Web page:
The career of everyone’s favorite troubled pop star, Britney Spears, has been getting a much-needed shot in the arm thanks to animation this week. A couple of weeks ago, Spears debuted her new animated music video ‘Break the Ice,’ in which her anime-inspired spy persona picks up where her live-action ‘Toxic’ video took off. Fans of Aeon Flux and Ghost in the Shell were not too happy about Britney’s homage!
Then, on Wednesday, another animated version of Ms. Spears appeared on a controversial episode of South Park. The second episode of the new 12th season of Matt Stone and Trey Parker’s toon found a press-hounded Britney trying to hide from the paparazzi at a ‘Komfort Inn’ near the boys’ Denver town. When Stan and Kyle sneak into her room to snap a photo of the star, the singer can’t deal with all the pressure anymore and blows 70% of her own head off. Disgusted by their own actions, the boys decide to take Spears to the North Pole where she won’t be bothered by the vile celebrity-obsessed masses anymore. The reaction to the episode has been quite mixed. Some found the episode quite uncomfortable to sit through, while others admired its courage for taking a stand against the public’s obsession with celebrities.
Stone and Parker are also featured in a great interview on The Onion’s A.V. Club (www.avclub.com/content/interview/trey_parker_matt_stone). Stone discusses how the show helps them vent their frustration with the world today: ‘We get to express our frustration through a little fat kid screaming at the top of his lungs. So it can be taken semi-seriously. We get to enjoy that same distance that the Jon Stewarts of the world get to too. They demand that they be taken seriously, and as soon as someone takes them seriously, they crack a joke.’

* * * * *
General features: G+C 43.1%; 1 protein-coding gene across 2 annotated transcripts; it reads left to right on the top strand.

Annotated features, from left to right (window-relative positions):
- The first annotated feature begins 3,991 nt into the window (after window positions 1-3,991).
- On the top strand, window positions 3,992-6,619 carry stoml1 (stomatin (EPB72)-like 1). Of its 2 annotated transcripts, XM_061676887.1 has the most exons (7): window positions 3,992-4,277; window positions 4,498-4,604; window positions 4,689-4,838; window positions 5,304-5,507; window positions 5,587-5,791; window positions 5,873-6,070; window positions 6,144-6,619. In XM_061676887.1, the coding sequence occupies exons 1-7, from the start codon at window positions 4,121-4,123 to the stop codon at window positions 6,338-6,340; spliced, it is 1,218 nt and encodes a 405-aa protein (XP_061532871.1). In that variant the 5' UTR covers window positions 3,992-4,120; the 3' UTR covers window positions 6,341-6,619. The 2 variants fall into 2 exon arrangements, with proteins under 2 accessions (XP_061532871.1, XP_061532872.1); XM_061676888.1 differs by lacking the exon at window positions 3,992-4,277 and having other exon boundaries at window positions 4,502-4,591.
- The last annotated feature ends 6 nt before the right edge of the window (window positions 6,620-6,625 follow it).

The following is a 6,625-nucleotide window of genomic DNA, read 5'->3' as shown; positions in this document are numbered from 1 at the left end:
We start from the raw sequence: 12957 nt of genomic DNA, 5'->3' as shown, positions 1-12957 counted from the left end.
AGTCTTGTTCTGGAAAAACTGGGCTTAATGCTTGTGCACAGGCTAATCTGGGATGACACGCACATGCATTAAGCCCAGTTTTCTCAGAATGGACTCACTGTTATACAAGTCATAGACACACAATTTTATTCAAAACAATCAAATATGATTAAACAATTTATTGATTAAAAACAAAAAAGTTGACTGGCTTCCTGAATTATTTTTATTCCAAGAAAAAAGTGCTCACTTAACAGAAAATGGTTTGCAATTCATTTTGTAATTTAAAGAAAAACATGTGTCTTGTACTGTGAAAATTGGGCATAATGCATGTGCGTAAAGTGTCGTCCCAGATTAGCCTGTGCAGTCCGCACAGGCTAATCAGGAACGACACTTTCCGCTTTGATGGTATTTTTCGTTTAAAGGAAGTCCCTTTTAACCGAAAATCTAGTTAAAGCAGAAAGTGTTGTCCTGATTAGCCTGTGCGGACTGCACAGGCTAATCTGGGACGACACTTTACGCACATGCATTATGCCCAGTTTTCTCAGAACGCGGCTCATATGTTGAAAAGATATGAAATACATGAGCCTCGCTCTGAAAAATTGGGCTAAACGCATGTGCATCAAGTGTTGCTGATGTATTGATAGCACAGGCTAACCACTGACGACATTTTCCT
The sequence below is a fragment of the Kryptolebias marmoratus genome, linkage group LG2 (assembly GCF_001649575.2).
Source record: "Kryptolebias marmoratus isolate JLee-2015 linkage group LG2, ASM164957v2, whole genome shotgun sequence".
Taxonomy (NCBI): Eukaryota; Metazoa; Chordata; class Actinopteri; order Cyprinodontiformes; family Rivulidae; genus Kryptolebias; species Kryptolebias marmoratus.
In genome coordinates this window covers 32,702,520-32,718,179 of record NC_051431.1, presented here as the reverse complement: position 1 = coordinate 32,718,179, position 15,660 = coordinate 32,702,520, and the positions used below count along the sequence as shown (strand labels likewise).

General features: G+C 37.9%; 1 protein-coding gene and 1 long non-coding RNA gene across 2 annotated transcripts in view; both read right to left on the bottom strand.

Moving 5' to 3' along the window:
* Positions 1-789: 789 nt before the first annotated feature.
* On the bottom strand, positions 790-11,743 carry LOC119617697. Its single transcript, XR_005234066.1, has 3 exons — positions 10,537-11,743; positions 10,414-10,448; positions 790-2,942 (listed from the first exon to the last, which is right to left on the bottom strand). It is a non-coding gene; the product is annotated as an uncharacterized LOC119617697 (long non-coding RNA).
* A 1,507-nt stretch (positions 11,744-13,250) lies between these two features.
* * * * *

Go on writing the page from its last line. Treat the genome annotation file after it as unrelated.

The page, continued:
‘I love the fact that Trey and I have gotten awards for being topical and satirical, but at the end of the day, we are just making jokes,’ notes Stone. ‘If you ask me how to really solve the health-care crisis, I have fuckin’ no idea, and I don’t want to be a part of it. But I can make a little fat kid yell some emotional truth about it. That’s what we’ve figured out over the years. If you’re gonna make it a TV show, you would never do the actual politics of something, but you would do the emotions behind the politics. Who cares if it’s a right-or-wrong policy’here’s how it makes me feel. You’re not gonna get into a policy discussion with Cartman and Mr. Hankey and Jesus and shit!’
Parker also talks about the joys and agonies of making the toon for 12 seasons: ‘People always think that making the show is so much fun. Especially people that don’t know what it’s like to write, and stuff like that. It’s always been totally stressful, totally just wanting to kill yourself every day because you’re under so much stress, and feel like there’s no way you can pull it off, and all of that stuff. And then when it’s over, when the season’s done and you’re proud of what you did, then you totally enjoy it. And when you’re out on the golf course thinking, “Wow, that was a good season,” then you really enjoy it. But coming here to work in the morning, I fucking hate it, and I always have. [Laugh.] Any job is a job. If you have to be doing something, then you’re probably not enjoying it.
You can check out the controversial Britney episode online at www.southparkstudios.com.